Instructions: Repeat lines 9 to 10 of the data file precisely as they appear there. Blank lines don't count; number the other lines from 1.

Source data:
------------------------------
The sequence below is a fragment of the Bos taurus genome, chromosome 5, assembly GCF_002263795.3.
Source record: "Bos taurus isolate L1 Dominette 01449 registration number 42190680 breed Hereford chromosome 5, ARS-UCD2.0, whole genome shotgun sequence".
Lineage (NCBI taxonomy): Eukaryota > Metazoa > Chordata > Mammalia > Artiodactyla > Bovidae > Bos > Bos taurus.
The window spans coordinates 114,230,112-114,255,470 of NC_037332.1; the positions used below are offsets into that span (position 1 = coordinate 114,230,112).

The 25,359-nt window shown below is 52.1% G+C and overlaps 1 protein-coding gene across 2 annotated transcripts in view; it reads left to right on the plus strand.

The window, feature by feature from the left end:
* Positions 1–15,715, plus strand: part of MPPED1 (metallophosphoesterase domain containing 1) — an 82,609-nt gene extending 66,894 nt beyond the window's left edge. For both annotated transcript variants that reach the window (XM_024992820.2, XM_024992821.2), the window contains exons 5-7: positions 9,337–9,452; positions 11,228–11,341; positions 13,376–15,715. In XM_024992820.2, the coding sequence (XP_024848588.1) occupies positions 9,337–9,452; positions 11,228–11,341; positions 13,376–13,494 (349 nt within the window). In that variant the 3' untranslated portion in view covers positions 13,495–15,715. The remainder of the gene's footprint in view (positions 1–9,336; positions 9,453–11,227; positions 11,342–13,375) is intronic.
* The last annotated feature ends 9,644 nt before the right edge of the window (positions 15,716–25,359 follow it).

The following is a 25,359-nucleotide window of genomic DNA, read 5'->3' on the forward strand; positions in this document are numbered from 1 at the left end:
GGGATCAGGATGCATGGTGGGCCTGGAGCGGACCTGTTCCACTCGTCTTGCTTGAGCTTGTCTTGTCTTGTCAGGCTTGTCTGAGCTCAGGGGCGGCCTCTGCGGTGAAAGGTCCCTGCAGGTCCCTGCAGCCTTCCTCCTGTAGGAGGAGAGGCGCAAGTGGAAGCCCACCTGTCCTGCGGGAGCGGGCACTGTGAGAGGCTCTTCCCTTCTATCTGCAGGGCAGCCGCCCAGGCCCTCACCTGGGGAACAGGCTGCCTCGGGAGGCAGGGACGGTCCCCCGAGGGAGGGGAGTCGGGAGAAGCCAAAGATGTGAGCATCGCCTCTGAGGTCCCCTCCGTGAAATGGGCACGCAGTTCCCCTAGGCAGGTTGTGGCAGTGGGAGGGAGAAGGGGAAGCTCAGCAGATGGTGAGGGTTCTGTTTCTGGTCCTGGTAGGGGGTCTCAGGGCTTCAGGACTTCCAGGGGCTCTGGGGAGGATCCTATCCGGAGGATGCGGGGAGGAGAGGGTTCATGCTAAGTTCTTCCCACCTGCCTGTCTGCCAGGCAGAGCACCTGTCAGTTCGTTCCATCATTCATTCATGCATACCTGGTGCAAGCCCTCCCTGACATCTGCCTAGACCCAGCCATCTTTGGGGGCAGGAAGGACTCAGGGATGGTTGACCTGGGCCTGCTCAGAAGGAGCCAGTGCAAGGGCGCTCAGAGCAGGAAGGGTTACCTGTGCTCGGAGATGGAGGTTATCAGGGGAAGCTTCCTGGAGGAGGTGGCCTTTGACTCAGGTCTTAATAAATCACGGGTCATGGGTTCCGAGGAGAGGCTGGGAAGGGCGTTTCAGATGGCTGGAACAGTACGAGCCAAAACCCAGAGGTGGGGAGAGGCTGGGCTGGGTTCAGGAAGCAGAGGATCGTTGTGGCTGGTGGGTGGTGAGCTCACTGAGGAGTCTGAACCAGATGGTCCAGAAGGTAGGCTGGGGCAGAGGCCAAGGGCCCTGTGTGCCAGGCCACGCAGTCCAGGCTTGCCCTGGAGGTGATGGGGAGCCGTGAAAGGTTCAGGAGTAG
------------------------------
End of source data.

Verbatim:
The following is a 25,359-nucleotide window of genomic DNA, read 5'->3' on the forward strand; positions in this document are numbered from 1 at the left end:
GGGATCAGGATGCATGGTGGGCCTGGAGCGGACCTGTTCCACTCGTCTTGCTTGAGCTTGTCTTGTCTTGTCAGGCTTGTCTGAGCTCAGGGGCGGCCTCTGCGGTGAAAGGTCCCTGCAGGTCCCTGCAGCCTTCCTCCTGTAGGAGGAGAGGCGCAAGTGGAAGCCCACCTGTCCTGCGGGAGCGGGCACTGTGAGAGGCTCTTCCCTTCTATCTGCAGGGCAGCCGCCCAGGCCCTCACCTGGGGAACAGGCTGCCTCGGGAGGCAGGGACGGTCCCCCGAGGGAGGGGAGTCGGGAGAAGCCAAAGATGTGAGCATCGCCTCTGAGGTCCCCTCCGTGAAATGGGCACGCAGTTCCCCTAGGCAGGTTGTGGCAGTGGGAGGGAGAAGGGGAAGCTCAGCAGATGGTGAGGGTTCTGTTTCTGGTCCTGGTAGGGGGTCTCAGGGCTTCAGGACTTCCAGGGGCTCTGGGGAGGATCCTATCCGGAGGATGCGGGGAGGAGAGGGTTCATGCTAAGTTCTTCCCACCTGCCTGTCTGCCAGGCAGAGCACCTGTCAGTTCGTTCCATCATTCATTCATGCATACCTGGTGCAAGCCCTCCCTGACATCTGCCTAGACCCAGCCATCTTTGGGGGCAGGAAGGACTCAGGGATGGTTGACCTGGGCCTGCTCAGAAGGAGCCAGTGCAAGGGCGCTCAGAGCAGGAAGGGTTACCTGTGCTCGGAGATGGAGGTTATCAGGGGAAGCTTCCTGGAGGAGGTGGCCTTTGACTCAGGTCTTAATAAATCACGGGTCATGGGTTCCGAGGAGAGGCTGGGAAGGGCGTTTCAGATGGCTGGAACAGTACGAGCCAAAACCCAGAGGTGGGGAGAGGCTGGGCTGGGTTCAGGAAGCAGAGGATCGTTGTGGCTGGTGGGTGGTGAGCTCACTGAGGAGTCTGAACCAGATGGTCCAGAAGGTAGGCTGGGGCAGAGGCCAAGGGCCCTGTGTGCCAGGCCACGCAGTCCAGGCTTGCCCTGGAGGTGATGGGGAGCCGTGAAAGGTTCAGGAGTAG